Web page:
You don't have to install an AD-based server operating system on every domain controller, but if you do decide to upgrade all of them, you will see benefits that you just can't get when your domain is running in mixed mode.

Phase 2: Install Exchange Server 2003

Once the Active Directory infrastructure is in place, it is time to begin the migration. You will start the process by installing Windows Server 2003 and Exchange Server 2003 onto your new server.

Phase 3: Install the Active Directory connector

In order to make a multiphase migration work, you will need functional Exchange 5.5 Exchange 2003 environments. The catch is that Exchange groups all servers under a common organization. This model requires that mail servers are able to communicate with each other and share user information. The problem is that all of Exchange 2003's user information is stored in Active Directory, while Exchange 5.5's user information is stored in the Exchange Directory file (DIR.EDB).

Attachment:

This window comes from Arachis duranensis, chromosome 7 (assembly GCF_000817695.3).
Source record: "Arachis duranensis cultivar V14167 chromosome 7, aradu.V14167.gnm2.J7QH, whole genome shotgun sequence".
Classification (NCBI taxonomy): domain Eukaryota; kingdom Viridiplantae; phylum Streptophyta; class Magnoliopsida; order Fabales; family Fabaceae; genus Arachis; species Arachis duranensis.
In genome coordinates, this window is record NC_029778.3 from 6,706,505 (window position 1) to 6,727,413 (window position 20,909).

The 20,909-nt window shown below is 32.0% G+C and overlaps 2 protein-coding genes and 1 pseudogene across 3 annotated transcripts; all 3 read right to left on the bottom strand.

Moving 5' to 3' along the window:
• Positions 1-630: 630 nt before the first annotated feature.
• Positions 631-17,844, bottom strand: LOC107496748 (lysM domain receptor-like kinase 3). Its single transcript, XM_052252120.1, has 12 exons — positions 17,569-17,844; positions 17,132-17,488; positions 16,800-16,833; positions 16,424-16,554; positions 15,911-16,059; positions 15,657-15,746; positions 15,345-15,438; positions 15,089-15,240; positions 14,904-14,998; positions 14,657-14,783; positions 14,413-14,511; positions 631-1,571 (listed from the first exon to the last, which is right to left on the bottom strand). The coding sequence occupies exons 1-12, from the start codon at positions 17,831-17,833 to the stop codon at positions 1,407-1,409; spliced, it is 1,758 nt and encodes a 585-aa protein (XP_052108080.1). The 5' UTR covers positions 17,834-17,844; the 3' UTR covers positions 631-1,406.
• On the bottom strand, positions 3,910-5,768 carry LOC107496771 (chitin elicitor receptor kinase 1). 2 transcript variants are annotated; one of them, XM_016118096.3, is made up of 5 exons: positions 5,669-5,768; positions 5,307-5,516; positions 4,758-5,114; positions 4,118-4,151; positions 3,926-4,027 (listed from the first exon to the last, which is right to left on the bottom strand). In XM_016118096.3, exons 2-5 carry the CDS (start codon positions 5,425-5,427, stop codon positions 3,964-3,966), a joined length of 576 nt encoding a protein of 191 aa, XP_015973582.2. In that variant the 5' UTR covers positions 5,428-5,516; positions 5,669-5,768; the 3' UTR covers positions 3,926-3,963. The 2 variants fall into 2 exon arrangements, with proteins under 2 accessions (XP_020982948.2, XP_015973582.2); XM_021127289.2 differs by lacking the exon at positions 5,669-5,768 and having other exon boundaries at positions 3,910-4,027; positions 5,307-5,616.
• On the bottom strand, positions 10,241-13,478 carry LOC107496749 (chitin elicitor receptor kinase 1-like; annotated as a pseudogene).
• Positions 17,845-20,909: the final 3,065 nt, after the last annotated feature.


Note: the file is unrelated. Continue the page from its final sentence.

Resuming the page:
This is where the Active Directory connector comes in. The AD connector is an Exchange 2003 tool that allows you to establish a link between the Exchange 2003 and Exchange 5.5 portions of the organization.

The connector populates Active Directory with the information stored in the Exchange Directory. This is important because if a user on the Exchange 2003 server wants to send a message to the Exchange 5.5 user, they need to be able to find information about that user in Active Directory.